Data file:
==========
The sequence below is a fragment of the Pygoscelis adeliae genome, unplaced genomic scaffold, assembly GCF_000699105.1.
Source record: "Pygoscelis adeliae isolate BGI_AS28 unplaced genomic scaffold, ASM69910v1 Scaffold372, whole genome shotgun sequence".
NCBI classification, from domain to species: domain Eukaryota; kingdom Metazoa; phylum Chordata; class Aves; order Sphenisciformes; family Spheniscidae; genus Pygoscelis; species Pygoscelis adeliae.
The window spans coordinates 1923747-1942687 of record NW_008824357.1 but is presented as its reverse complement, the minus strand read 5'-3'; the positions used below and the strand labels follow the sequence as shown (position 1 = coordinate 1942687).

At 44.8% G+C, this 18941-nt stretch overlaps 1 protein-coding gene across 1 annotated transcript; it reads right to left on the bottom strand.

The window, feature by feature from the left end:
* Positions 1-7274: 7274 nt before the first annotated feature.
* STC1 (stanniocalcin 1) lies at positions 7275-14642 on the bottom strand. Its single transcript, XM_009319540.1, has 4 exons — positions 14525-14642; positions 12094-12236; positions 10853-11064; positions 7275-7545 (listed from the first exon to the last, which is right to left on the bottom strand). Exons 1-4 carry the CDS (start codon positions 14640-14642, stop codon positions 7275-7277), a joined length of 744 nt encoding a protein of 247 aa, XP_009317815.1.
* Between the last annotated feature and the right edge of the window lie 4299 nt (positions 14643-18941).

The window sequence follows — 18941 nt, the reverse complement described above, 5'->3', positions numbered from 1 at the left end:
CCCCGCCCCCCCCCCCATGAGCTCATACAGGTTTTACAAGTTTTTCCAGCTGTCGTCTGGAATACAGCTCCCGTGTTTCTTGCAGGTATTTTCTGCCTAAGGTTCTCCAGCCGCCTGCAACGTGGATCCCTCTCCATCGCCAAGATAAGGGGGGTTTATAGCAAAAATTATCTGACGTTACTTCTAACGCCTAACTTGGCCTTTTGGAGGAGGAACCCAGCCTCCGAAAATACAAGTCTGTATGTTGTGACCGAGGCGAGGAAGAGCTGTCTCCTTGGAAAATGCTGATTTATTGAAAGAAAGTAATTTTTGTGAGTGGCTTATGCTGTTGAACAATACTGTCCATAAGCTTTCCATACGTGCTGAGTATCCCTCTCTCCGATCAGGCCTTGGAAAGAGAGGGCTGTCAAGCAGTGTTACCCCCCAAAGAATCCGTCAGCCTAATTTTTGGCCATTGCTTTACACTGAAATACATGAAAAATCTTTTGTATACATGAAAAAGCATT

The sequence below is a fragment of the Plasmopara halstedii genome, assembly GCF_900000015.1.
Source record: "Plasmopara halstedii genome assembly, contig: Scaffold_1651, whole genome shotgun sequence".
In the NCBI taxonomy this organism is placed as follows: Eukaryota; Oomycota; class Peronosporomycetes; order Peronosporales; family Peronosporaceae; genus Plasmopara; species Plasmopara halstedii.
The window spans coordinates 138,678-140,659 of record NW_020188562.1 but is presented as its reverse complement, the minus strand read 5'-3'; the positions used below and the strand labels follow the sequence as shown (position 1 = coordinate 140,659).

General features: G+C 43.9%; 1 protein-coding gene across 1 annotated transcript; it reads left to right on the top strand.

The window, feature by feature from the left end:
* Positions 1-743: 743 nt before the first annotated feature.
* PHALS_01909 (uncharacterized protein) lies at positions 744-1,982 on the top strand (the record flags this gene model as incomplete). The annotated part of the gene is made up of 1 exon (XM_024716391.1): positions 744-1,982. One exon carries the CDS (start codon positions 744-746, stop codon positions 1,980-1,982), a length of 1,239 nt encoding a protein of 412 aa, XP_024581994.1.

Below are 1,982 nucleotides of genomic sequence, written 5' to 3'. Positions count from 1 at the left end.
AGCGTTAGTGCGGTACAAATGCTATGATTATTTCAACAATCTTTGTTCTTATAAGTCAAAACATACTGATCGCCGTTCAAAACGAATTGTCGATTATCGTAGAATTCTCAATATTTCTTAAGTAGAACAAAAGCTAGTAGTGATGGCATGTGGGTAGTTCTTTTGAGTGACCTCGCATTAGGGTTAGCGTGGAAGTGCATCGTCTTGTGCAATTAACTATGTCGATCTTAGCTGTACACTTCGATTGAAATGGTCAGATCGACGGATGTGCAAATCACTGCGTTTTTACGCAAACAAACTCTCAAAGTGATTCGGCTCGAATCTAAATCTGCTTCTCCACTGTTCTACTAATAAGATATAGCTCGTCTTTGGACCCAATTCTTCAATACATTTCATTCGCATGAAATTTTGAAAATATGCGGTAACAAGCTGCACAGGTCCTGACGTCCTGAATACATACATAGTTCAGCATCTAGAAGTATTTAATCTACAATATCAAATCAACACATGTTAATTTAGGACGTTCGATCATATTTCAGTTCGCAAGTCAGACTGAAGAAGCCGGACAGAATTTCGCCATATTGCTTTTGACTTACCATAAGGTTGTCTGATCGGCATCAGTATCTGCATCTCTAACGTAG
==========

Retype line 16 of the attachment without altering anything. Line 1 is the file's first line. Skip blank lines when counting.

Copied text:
General features: G+C 43.9%; 1 protein-coding gene across 1 annotated transcript; it reads left to right on the top strand.